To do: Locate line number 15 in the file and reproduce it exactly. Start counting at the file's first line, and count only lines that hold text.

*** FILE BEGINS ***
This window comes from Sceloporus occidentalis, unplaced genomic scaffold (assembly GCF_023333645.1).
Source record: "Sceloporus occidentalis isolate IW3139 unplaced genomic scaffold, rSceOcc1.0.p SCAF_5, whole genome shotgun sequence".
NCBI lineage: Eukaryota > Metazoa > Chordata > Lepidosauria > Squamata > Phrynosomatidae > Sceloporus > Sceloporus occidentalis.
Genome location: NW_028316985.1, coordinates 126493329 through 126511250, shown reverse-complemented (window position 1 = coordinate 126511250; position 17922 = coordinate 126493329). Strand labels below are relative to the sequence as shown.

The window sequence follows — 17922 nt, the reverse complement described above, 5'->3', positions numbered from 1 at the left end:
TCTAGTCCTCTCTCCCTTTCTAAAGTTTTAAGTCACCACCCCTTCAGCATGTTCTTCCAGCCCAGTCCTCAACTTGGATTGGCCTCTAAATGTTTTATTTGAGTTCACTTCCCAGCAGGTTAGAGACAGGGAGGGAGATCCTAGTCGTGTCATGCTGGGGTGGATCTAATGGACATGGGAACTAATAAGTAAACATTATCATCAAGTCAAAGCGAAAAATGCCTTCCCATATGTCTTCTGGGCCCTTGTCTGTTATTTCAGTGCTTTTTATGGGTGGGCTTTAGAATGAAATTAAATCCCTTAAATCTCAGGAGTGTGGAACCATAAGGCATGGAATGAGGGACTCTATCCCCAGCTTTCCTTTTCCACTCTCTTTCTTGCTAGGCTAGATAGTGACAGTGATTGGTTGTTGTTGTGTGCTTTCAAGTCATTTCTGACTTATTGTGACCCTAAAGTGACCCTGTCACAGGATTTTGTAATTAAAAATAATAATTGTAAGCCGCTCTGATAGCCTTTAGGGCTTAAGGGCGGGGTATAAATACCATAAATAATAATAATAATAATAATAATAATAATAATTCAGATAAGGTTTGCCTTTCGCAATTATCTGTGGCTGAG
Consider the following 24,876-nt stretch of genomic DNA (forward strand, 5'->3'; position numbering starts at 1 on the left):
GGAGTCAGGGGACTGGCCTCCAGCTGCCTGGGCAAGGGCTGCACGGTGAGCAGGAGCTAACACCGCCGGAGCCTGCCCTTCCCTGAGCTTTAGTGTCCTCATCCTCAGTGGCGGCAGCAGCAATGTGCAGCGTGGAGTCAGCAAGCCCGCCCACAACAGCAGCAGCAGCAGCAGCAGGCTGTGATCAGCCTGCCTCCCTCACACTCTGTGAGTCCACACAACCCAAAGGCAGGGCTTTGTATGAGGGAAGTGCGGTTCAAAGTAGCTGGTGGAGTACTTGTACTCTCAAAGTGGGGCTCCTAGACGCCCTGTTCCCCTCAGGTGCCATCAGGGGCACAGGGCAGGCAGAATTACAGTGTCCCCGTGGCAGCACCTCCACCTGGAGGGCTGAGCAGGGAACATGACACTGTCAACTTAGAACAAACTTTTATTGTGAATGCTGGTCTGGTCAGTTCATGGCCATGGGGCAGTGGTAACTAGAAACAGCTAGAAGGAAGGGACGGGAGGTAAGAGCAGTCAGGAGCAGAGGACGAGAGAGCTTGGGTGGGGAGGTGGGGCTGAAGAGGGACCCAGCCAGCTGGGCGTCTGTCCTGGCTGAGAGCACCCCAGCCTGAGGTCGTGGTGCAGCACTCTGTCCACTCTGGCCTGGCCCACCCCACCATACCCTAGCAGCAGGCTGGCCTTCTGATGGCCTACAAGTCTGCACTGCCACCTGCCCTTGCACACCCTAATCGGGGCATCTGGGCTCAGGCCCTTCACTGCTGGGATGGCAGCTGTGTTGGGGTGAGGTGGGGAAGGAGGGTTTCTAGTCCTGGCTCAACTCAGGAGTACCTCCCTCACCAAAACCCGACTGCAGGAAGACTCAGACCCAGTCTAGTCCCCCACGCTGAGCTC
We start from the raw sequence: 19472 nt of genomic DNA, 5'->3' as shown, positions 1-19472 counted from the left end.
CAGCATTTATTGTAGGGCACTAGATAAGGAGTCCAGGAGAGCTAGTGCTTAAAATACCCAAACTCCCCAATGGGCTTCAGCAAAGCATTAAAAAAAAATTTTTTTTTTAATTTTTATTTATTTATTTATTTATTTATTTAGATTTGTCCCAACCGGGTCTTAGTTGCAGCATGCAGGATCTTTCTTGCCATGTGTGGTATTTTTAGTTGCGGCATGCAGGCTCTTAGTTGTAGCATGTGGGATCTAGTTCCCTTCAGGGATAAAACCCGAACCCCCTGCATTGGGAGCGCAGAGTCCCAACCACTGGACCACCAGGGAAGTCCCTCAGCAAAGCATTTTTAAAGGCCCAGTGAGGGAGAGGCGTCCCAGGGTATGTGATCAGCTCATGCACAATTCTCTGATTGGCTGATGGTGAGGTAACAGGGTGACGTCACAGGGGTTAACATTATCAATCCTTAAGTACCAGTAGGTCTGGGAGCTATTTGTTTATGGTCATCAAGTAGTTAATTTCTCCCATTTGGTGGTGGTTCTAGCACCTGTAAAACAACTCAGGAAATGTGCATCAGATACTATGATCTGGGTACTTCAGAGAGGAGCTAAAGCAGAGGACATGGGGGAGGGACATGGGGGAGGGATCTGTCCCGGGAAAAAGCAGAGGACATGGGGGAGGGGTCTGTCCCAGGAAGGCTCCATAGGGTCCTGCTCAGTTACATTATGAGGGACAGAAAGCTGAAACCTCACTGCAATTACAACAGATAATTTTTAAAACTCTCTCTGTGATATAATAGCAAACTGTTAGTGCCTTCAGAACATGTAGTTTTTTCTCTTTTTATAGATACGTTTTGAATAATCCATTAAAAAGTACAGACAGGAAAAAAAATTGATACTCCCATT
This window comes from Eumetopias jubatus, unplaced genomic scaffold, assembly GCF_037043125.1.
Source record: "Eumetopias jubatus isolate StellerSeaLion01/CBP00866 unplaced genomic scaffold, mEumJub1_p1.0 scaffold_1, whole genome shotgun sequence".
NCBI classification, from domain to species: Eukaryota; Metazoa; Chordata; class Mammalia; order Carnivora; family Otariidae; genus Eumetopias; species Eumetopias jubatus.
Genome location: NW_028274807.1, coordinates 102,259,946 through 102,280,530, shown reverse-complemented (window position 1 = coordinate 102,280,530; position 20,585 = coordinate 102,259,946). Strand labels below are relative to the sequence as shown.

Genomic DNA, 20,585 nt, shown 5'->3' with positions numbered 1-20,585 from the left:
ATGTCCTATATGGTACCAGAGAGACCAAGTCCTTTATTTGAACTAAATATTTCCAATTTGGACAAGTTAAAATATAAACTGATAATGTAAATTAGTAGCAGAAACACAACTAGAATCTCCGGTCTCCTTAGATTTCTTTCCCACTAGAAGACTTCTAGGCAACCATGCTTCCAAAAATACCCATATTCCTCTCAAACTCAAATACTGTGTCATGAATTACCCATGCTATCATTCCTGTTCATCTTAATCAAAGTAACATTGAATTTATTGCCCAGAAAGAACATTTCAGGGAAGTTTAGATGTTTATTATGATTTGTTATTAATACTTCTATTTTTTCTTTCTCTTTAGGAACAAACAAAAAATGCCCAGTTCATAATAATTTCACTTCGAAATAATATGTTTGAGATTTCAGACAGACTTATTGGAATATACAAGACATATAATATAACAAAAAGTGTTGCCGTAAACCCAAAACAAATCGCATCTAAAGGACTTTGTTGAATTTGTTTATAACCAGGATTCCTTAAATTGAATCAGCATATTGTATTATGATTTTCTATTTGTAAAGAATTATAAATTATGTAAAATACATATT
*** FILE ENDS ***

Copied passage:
Genomic DNA, 20,585 nt, shown 5'->3' with positions numbered 1-20,585 from the left: